The United States is now importing more foreign oil after years of declines. Low oil prices are forcing U.S. producers to scale back operations, leading domestic refineries to boost shipments from countries like Nigeria.
Total U.S. crude oil imports rose for three consecutive months this summer, from 5.6 percent of total imports in April to 11 percent in July, according to the latest data from the U.S. Energy Information Administration, a federal statistics agency. Until this year, the domestic energy boom had pushed crude imports down 20 percent between 2010 and 2014. But that dynamic is shifting as prices stay low due to an oversupply in global crude, the Wall Street Journal reported Monday.
U.S. oil prices have plunged by more than half since June 2014, when West Texas Intermediate, the U.S. benchmark, was trading above $100 a barrel. WTI was down 0.7 percent to $44.29 a barrel Monday morning.
American producers were hit particularly hard by the oil bust because of the higher costs of their unconventional operations. Hydraulic fracturing, or fracking, has enabled drillers to unleash unprecedented volumes of shale oil and gas, but the process is more complex than conventional techniques.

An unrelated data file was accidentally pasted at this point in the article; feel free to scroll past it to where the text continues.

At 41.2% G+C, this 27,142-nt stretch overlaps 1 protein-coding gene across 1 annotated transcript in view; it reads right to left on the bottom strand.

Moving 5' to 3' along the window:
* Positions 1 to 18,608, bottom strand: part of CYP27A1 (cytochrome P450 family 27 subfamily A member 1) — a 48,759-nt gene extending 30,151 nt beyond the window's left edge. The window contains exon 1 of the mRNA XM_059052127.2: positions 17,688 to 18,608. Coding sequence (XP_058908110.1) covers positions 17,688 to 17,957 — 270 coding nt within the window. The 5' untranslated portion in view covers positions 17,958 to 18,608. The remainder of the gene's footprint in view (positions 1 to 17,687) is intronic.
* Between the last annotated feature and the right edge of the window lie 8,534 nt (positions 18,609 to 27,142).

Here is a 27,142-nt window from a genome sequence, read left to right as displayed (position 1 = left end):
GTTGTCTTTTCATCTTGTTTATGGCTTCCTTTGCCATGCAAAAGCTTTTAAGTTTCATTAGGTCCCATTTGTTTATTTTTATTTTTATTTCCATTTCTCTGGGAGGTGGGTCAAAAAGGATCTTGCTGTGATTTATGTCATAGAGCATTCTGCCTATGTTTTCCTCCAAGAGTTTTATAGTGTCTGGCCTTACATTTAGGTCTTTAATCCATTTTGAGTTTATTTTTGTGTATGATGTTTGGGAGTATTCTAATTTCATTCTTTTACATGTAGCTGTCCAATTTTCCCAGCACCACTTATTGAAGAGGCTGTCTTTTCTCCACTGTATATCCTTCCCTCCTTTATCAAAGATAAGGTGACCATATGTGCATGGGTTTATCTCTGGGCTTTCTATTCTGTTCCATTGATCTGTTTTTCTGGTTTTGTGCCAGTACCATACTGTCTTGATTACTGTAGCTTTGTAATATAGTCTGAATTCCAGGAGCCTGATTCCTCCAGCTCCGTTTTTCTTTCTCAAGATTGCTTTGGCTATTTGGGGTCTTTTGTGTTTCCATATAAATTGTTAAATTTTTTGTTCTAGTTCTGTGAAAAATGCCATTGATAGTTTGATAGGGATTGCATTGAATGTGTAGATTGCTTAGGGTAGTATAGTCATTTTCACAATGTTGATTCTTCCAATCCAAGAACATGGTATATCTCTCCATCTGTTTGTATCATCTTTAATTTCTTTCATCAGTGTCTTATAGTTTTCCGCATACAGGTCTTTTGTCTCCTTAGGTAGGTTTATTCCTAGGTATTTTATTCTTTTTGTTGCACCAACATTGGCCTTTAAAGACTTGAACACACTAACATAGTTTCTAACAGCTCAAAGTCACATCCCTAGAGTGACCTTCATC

Private U.S. companies have also struggled to navigate the supply-demand imbalance more than nationalized oil companies in the Middle East. The Organization of Petroleum Exporting Countries (OPEC) last year opted to continue production levels despite waning demand and plunging prices. Now Saudi Arabia and Iraq are leading a surge in OPEC output, clawing back market share they ceded to producers in North Dakota and Texas, the Journal reported.
In the U.S., crude production has dropped to about 9 million barrels a day from a 43-year peak of 9.6 million barrels a day in April, the Energy Information Administration estimated. American production is expected to keep declining as the global supply glut persists into 2016.
The International Energy Agency said this month that sluggish economic growth in China and other nations will continue to suppress demand, even as Middle East exports surge. “The market may be off-balance for a while longer,” the Paris-based energy watchdog said in its closely watched monthly oil report for October.